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78% of COVID-19 patients had heart damage after recovery, study finds

What researchers don’t know is how long this heart damage sticks around.

New evidence is suggesting the long-term effects of coronavirus could be serious.

Let’s connect the dots.

The new research found that 78 percent of people diagnosed with COVID-19 showed evidence of heart damage weeks after they recovered. This is according to a study published in the Journal of the American Medical Association (JAMA) Cardiology.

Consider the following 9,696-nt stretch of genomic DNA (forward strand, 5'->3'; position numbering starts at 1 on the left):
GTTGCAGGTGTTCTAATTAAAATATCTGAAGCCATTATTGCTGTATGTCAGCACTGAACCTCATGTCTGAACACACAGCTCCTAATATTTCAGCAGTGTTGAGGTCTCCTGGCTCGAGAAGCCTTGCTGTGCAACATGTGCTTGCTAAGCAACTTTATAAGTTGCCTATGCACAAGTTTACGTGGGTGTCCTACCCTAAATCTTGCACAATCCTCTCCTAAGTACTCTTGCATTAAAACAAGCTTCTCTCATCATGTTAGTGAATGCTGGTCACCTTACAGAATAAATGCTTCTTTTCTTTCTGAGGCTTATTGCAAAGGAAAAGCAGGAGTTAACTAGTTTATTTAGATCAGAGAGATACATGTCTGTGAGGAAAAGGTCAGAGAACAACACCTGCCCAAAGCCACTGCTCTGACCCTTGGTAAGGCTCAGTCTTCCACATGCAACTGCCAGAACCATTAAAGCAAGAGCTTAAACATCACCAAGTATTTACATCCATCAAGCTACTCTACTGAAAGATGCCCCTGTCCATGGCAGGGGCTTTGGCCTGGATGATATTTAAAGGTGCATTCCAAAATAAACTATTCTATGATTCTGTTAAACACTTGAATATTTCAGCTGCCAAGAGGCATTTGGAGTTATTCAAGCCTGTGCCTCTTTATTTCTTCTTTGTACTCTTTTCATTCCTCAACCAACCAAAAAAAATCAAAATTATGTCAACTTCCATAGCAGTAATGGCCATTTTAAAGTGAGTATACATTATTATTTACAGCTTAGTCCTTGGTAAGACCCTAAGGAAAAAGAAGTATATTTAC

The study looked at 100 patients who had not experienced symptoms related to their heart while battling coronavirus. And according to research, the patients were mostly healthy before their COVID-19 diagnosis. Most had recovered from coronavirus at home and 18 percent never even had any symptoms of the virus. The damage found included inflammation of the heart muscle and the protective tissue that surrounds this vital organ.

What researchers don’t know is how long this heart damage sticks around.

The patients in this study were put through an MRI two to three months after their diagnosis. But this is a troubling sign as we learn more about the long-term effects of the coronavirus. There is already talk of follow up studies on COVID-19 survivors to measure the impact.